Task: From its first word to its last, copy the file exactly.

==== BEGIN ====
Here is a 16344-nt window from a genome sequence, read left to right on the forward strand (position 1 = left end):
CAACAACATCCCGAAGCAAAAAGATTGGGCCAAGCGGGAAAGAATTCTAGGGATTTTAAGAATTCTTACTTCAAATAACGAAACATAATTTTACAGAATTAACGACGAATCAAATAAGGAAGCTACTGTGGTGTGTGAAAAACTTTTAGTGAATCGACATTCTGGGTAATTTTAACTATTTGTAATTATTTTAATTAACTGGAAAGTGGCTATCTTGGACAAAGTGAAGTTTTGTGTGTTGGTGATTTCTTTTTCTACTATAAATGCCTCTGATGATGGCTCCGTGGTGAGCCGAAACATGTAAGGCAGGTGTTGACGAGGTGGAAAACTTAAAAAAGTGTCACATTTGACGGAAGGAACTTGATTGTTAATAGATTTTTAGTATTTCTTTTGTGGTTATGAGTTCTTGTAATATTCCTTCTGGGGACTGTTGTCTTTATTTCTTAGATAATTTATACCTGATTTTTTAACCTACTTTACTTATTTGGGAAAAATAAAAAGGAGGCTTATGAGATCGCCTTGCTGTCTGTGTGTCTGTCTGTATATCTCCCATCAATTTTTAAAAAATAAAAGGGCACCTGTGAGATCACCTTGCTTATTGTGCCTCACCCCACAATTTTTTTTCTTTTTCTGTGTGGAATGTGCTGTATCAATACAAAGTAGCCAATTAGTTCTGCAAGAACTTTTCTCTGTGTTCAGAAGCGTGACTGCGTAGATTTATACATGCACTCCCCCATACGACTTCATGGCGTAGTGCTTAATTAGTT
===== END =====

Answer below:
Here is a 16344-nt window from a genome sequence, read left to right on the forward strand (position 1 = left end):
CAACAACATCCCGAAGCAAAAAGATTGGGCCAAGCGGGAAAGAATTCTAGGGATTTTAAGAATTCTTACTTCAAATAACGAAACATAATTTTACAGAATTAACGACGAATCAAATAAGGAAGCTACTGTGGTGTGTGAAAAACTTTTAGTGAATCGACATTCTGGGTAATTTTAACTATTTGTAATTATTTTAATTAACTGGAAAGTGGCTATCTTGGACAAAGTGAAGTTTTGTGTGTTGGTGATTTCTTTTTCTACTATAAATGCCTCTGATGATGGCTCCGTGGTGAGCCGAAACATGTAAGGCAGGTGTTGACGAGGTGGAAAACTTAAAAAAGTGTCACATTTGACGGAAGGAACTTGATTGTTAATAGATTTTTAGTATTTCTTTTGTGGTTATGAGTTCTTGTAATATTCCTTCTGGGGACTGTTGTCTTTATTTCTTAGATAATTTATACCTGATTTTTTAACCTACTTTACTTATTTGGGAAAAATAAAAAGGAGGCTTATGAGATCGCCTTGCTGTCTGTGTGTCTGTCTGTATATCTCCCATCAATTTTTAAAAAATAAAAGGGCACCTGTGAGATCACCTTGCTTATTGTGCCTCACCCCACAATTTTTTTTCTTTTTCTGTGTGGAATGTGCTGTATCAATACAAAGTAGCCAATTAGTTCTGCAAGAACTTTTCTCTGTGTTCAGAAGCGTGACTGCGTAGATTTATACATGCACTCCCCCATACGACTTCATGGCGTAGTGCTTAATTAGTT